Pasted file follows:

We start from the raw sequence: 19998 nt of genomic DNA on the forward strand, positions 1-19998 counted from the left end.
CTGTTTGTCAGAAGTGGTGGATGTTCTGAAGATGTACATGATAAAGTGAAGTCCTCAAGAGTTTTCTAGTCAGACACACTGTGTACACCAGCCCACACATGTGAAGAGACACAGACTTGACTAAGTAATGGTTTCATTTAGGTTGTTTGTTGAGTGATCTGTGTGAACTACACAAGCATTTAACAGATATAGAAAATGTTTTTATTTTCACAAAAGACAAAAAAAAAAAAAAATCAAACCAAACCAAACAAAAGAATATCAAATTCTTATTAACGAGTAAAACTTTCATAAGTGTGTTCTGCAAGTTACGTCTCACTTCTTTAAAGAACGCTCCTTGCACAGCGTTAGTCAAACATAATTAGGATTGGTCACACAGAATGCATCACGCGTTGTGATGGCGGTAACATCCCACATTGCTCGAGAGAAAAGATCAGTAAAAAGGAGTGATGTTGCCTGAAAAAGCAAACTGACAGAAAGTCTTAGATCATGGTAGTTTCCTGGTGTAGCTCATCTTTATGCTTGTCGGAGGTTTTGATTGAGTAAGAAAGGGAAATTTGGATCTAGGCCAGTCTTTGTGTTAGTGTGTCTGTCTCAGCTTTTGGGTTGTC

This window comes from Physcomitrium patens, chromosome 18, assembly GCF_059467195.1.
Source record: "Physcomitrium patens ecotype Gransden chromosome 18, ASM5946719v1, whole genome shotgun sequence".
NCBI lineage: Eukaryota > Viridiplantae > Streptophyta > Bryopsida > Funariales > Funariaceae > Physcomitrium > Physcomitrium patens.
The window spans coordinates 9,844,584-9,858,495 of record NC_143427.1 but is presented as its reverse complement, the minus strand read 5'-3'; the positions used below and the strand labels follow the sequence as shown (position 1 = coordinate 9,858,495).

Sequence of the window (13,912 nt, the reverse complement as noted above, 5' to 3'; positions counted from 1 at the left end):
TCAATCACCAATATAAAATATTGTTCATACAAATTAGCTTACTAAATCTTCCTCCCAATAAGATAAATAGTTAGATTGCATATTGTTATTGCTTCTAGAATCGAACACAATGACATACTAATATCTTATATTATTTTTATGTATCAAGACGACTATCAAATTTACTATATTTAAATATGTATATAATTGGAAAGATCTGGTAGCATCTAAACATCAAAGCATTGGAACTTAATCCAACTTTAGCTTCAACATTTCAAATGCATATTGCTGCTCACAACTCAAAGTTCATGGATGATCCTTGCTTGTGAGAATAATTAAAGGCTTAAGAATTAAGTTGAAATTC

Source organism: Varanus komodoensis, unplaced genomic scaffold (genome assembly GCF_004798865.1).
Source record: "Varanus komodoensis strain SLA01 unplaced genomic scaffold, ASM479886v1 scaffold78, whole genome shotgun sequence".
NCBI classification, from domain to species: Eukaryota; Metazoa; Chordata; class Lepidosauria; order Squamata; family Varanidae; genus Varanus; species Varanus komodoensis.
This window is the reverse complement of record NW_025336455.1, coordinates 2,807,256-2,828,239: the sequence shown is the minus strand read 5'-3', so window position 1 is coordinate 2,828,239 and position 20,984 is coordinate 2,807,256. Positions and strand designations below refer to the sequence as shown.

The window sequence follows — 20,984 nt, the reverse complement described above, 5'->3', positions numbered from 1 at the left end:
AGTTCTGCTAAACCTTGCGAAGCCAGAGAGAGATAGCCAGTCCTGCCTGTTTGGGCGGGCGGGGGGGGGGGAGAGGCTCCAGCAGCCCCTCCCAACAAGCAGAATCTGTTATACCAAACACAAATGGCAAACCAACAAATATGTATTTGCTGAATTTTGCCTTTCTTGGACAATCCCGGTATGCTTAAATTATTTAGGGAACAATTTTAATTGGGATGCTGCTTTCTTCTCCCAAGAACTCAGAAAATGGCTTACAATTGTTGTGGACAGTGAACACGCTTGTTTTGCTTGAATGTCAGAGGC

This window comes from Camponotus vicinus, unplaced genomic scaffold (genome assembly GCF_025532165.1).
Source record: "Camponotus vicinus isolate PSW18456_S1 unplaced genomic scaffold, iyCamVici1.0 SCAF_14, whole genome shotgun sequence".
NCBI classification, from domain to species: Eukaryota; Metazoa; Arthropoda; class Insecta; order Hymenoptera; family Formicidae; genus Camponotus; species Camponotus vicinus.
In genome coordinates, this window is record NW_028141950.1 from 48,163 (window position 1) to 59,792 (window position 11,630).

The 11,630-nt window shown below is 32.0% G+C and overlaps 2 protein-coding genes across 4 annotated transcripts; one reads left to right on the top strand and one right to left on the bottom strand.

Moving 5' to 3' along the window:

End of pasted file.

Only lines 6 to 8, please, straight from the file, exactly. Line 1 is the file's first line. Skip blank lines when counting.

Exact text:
The window spans coordinates 9,844,584-9,858,495 of record NC_143427.1 but is presented as its reverse complement, the minus strand read 5'-3'; the positions used below and the strand labels follow the sequence as shown (position 1 = coordinate 9,858,495).

Sequence of the window (13,912 nt, the reverse complement as noted above, 5' to 3'; positions counted from 1 at the left end):
TCAATCACCAATATAAAATATTGTTCATACAAATTAGCTTACTAAATCTTCCTCCCAATAAGATAAATAGTTAGATTGCATATTGTTATTGCTTCTAGAATCGAACACAATGACATACTAATATCTTATATTATTTTTATGTATCAAGACGACTATCAAATTTACTATATTTAAATATGTATATAATTGGAAAGATCTGGTAGCATCTAAACATCAAAGCATTGGAACTTAATCCAACTTTAGCTTCAACATTTCAAATGCATATTGCTGCTCACAACTCAAAGTTCATGGATGATCCTTGCTTGTGAGAATAATTAAAGGCTTAAGAATTAAGTTGAAATTC